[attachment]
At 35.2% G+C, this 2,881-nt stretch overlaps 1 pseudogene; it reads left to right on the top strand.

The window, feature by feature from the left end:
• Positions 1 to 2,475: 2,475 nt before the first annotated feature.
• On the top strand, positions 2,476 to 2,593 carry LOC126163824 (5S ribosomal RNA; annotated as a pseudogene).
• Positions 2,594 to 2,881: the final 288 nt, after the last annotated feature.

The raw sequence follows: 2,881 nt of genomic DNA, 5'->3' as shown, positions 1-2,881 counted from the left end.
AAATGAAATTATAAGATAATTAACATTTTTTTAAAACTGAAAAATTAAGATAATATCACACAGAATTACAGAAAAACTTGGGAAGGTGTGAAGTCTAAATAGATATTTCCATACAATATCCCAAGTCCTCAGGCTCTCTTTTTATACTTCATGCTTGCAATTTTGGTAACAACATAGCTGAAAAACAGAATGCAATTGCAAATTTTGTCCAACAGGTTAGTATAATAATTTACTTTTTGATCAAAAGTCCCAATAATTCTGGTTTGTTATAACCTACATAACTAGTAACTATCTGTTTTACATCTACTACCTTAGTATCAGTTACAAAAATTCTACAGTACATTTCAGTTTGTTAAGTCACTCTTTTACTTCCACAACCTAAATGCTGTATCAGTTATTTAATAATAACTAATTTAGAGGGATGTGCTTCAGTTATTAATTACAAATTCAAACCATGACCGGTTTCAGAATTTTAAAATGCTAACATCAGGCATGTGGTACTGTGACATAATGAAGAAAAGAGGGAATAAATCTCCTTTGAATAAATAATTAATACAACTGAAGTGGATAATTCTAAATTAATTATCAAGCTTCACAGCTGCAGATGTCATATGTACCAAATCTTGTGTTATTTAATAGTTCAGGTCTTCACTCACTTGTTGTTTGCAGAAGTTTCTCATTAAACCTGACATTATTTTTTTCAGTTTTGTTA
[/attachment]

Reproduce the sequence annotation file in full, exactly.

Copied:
At 35.2% G+C, this 2,881-nt stretch overlaps 1 pseudogene; it reads left to right on the top strand.

The window, feature by feature from the left end:
• Positions 1 to 2,475: 2,475 nt before the first annotated feature.
• On the top strand, positions 2,476 to 2,593 carry LOC126163824 (5S ribosomal RNA; annotated as a pseudogene).
• Positions 2,594 to 2,881: the final 288 nt, after the last annotated feature.

The raw sequence follows: 2,881 nt of genomic DNA, 5'->3' as shown, positions 1-2,881 counted from the left end.
AAATGAAATTATAAGATAATTAACATTTTTTTAAAACTGAAAAATTAAGATAATATCACACAGAATTACAGAAAAACTTGGGAAGGTGTGAAGTCTAAATAGATATTTCCATACAATATCCCAAGTCCTCAGGCTCTCTTTTTATACTTCATGCTTGCAATTTTGGTAACAACATAGCTGAAAAACAGAATGCAATTGCAAATTTTGTCCAACAGGTTAGTATAATAATTTACTTTTTGATCAAAAGTCCCAATAATTCTGGTTTGTTATAACCTACATAACTAGTAACTATCTGTTTTACATCTACTACCTTAGTATCAGTTACAAAAATTCTACAGTACATTTCAGTTTGTTAAGTCACTCTTTTACTTCCACAACCTAAATGCTGTATCAGTTATTTAATAATAACTAATTTAGAGGGATGTGCTTCAGTTATTAATTACAAATTCAAACCATGACCGGTTTCAGAATTTTAAAATGCTAACATCAGGCATGTGGTACTGTGACATAATGAAGAAAAGAGGGAATAAATCTCCTTTGAATAAATAATTAATACAACTGAAGTGGATAATTCTAAATTAATTATCAAGCTTCACAGCTGCAGATGTCATATGTACCAAATCTTGTGTTATTTAATAGTTCAGGTCTTCACTCACTTGTTGTTTGCAGAAGTTTCTCATTAAACCTGACATTATTTTTTTCAGTTTTGTTA